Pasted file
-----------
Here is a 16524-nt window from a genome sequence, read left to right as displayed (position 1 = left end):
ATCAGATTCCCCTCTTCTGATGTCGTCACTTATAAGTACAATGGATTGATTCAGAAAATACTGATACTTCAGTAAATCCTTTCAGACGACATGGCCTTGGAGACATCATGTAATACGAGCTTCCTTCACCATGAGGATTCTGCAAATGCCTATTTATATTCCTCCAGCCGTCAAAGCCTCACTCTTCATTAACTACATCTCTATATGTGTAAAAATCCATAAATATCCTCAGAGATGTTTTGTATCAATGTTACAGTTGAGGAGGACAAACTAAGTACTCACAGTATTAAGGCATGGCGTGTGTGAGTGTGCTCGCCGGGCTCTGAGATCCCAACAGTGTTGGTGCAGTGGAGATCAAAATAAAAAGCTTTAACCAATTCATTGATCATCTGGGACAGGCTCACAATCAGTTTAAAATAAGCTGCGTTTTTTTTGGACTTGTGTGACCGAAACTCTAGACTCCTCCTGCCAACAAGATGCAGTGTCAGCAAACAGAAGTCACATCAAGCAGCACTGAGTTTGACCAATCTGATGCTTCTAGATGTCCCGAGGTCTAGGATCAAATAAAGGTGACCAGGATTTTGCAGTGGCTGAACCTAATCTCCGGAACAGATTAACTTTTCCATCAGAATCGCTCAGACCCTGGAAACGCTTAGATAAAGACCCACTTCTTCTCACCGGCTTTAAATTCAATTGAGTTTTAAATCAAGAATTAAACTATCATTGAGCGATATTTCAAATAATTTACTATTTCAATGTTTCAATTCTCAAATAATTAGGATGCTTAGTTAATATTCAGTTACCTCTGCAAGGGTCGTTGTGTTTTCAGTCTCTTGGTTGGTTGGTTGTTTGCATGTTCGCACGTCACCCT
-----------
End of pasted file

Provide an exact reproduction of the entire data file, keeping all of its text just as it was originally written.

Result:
Here is a 16524-nt window from a genome sequence, read left to right as displayed (position 1 = left end):
ATCAGATTCCCCTCTTCTGATGTCGTCACTTATAAGTACAATGGATTGATTCAGAAAATACTGATACTTCAGTAAATCCTTTCAGACGACATGGCCTTGGAGACATCATGTAATACGAGCTTCCTTCACCATGAGGATTCTGCAAATGCCTATTTATATTCCTCCAGCCGTCAAAGCCTCACTCTTCATTAACTACATCTCTATATGTGTAAAAATCCATAAATATCCTCAGAGATGTTTTGTATCAATGTTACAGTTGAGGAGGACAAACTAAGTACTCACAGTATTAAGGCATGGCGTGTGTGAGTGTGCTCGCCGGGCTCTGAGATCCCAACAGTGTTGGTGCAGTGGAGATCAAAATAAAAAGCTTTAACCAATTCATTGATCATCTGGGACAGGCTCACAATCAGTTTAAAATAAGCTGCGTTTTTTTTGGACTTGTGTGACCGAAACTCTAGACTCCTCCTGCCAACAAGATGCAGTGTCAGCAAACAGAAGTCACATCAAGCAGCACTGAGTTTGACCAATCTGATGCTTCTAGATGTCCCGAGGTCTAGGATCAAATAAAGGTGACCAGGATTTTGCAGTGGCTGAACCTAATCTCCGGAACAGATTAACTTTTCCATCAGAATCGCTCAGACCCTGGAAACGCTTAGATAAAGACCCACTTCTTCTCACCGGCTTTAAATTCAATTGAGTTTTAAATCAAGAATTAAACTATCATTGAGCGATATTTCAAATAATTTACTATTTCAATGTTTCAATTCTCAAATAATTAGGATGCTTAGTTAATATTCAGTTACCTCTGCAAGGGTCGTTGTGTTTTCAGTCTCTTGGTTGGTTGGTTGTTTGCATGTTCGCACGTCACCCT